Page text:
All major stock market indexes closed last week in the red. Energy stocks dropped, as oil prices fell. Stocks in communication services and transportation also declined, impacting the large-cap indexes. Comments from the Fed pointed to signs of economic slowing, and leaned toward a possible rate cut later this month. The small caps of the Russell 2000 dipped the most last week, followed by the S&P 500 and the Nasdaq, each of which fell more than 1.0%. The Global Dow and the Dow lost less than 1.0%. For the year, the tech stocks of the Nasdaq remain well in front, followed by the S&P 500 and the Dow, which have all gained over 15% from their 2018 closing values. Not surprising through all the recent short term decline in overall stocks, that gold continues to make a move upward.
LAST WEEK’S ECONOMIC HEADLINES
- June was a good month for sales at the retail level, as receipts were up over the previous month. For the last 12 months ended in June, retail sales are up 3.4%.Import prices dropped 0.9% in June, pulled down by falling fuel prices (-6.5%). This marks the first monthly decrease in import prices since December 2018. Over the last 12 months ended in June, import prices have plunged 2.0% — the largest 12-month drop since the index fell 2.2% from August 2015 to August 2016. Export prices for domestic goods and services sold to foreign buyers fell 0.7% in June, after decreasing 0.2% in May. Exports fell 1.6% for the year ended in June, the largest 12-month decline since the index decreased 2.4% from August 2015 to August 2016. Overall, this report further highlights the lack of inflationary pressures both here and globally.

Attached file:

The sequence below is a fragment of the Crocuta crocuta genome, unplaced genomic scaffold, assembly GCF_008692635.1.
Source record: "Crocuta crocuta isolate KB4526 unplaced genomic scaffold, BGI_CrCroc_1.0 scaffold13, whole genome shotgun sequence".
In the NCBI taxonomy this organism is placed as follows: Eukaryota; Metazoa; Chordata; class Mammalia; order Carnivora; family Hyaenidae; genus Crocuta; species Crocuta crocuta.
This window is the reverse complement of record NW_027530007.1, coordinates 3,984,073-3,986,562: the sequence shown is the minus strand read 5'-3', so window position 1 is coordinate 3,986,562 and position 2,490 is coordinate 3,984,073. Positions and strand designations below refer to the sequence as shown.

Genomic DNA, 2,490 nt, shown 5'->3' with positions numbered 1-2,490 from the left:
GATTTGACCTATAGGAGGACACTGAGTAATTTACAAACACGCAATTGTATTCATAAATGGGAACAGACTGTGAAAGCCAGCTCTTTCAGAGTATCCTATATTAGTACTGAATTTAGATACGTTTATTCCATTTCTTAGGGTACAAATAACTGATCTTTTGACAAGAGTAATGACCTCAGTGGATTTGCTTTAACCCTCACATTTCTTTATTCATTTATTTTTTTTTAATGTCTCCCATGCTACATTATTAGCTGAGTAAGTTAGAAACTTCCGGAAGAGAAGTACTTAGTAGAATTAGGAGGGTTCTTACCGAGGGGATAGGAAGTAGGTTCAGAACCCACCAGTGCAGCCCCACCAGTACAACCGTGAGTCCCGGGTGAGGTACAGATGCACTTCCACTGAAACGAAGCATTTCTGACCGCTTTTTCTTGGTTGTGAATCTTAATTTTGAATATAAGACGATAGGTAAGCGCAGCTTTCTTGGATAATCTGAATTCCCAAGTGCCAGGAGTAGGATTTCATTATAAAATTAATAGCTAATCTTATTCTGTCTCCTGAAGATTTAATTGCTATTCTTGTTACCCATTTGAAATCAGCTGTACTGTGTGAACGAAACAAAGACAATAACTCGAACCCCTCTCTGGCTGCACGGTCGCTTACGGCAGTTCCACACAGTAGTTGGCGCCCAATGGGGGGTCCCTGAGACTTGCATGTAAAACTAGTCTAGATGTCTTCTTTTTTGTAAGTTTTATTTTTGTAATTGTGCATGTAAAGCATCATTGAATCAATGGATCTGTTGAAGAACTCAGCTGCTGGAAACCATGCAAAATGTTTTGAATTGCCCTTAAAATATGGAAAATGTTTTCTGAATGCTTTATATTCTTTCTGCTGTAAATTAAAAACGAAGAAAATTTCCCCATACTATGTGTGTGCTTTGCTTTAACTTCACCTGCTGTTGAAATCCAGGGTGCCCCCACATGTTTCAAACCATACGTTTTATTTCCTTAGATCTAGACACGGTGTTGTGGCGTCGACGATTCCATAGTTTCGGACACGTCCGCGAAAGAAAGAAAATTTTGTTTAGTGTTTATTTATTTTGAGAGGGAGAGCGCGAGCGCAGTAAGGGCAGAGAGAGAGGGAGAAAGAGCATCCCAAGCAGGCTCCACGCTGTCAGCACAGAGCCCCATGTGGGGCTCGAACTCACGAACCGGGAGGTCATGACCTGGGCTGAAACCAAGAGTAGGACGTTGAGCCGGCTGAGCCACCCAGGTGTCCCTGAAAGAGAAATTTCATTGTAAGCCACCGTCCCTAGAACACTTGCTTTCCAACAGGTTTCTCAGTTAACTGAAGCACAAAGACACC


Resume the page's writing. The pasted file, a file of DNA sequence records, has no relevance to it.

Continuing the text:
- Industrial production was unchanged in June, as increases for both manufacturing (+0.4%) and mining (+0.2%) were offset by a drop in utilities (-3.6%). For the second quarter as a whole, industrial production declined at an annual rate of 1.2%, its second consecutive quarterly decrease. Overall, total industrial production was 1.3% higher in June than it was a year earlier.
- Judging by the dearth of applications for building permits and new residential construction, it doesn’t look like there will be a glut of new housing units on the market. Housing starts fell again last month, dropping 0.9% from May’s totals. On the plus side, single-family housing starts increased 3.5% in June. Building permits sank 6.1% in June and are down 6.6% from a year earlier. Housing completions also plummeted, decreasing 4.8% for the month and 3.7% below June 2018.
EYE ON THE WEEK AHEAD
Quite a bit of economic information is out this week, including June’s housing figures, durable goods orders (which have been lagging), and the first report on the second-quarter gross domestic product. The economy grew at an annualized rate of 3.1% in the first quarter.